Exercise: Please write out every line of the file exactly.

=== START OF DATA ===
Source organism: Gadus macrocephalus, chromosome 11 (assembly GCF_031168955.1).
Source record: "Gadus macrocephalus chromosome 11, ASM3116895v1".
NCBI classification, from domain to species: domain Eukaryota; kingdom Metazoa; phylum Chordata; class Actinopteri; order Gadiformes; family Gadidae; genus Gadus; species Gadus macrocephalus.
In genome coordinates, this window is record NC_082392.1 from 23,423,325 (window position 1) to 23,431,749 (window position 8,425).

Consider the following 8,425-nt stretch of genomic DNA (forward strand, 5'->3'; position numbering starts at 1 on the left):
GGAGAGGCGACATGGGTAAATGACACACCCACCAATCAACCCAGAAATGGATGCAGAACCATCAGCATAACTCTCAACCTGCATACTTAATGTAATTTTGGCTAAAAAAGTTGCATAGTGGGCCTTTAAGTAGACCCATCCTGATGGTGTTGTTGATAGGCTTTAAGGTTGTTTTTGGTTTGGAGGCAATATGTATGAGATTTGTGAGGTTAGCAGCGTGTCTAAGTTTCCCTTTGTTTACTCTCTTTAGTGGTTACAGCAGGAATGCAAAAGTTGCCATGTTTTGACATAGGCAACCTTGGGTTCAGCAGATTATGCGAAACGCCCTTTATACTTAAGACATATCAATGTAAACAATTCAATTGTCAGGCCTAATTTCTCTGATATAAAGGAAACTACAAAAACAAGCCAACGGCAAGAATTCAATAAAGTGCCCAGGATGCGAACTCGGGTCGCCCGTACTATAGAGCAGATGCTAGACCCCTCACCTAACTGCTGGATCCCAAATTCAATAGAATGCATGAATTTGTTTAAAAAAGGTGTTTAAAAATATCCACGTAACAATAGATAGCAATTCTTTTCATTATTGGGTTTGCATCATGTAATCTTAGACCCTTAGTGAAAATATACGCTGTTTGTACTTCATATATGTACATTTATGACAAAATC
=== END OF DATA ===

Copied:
Source organism: Gadus macrocephalus, chromosome 11 (assembly GCF_031168955.1).
Source record: "Gadus macrocephalus chromosome 11, ASM3116895v1".
NCBI classification, from domain to species: domain Eukaryota; kingdom Metazoa; phylum Chordata; class Actinopteri; order Gadiformes; family Gadidae; genus Gadus; species Gadus macrocephalus.
In genome coordinates, this window is record NC_082392.1 from 23,423,325 (window position 1) to 23,431,749 (window position 8,425).

Consider the following 8,425-nt stretch of genomic DNA (forward strand, 5'->3'; position numbering starts at 1 on the left):
GGAGAGGCGACATGGGTAAATGACACACCCACCAATCAACCCAGAAATGGATGCAGAACCATCAGCATAACTCTCAACCTGCATACTTAATGTAATTTTGGCTAAAAAAGTTGCATAGTGGGCCTTTAAGTAGACCCATCCTGATGGTGTTGTTGATAGGCTTTAAGGTTGTTTTTGGTTTGGAGGCAATATGTATGAGATTTGTGAGGTTAGCAGCGTGTCTAAGTTTCCCTTTGTTTACTCTCTTTAGTGGTTACAGCAGGAATGCAAAAGTTGCCATGTTTTGACATAGGCAACCTTGGGTTCAGCAGATTATGCGAAACGCCCTTTATACTTAAGACATATCAATGTAAACAATTCAATTGTCAGGCCTAATTTCTCTGATATAAAGGAAACTACAAAAACAAGCCAACGGCAAGAATTCAATAAAGTGCCCAGGATGCGAACTCGGGTCGCCCGTACTATAGAGCAGATGCTAGACCCCTCACCTAACTGCTGGATCCCAAATTCAATAGAATGCATGAATTTGTTTAAAAAAGGTGTTTAAAAATATCCACGTAACAATAGATAGCAATTCTTTTCATTATTGGGTTTGCATCATGTAATCTTAGACCCTTAGTGAAAATATACGCTGTTTGTACTTCATATATGTACATTTATGACAAAATC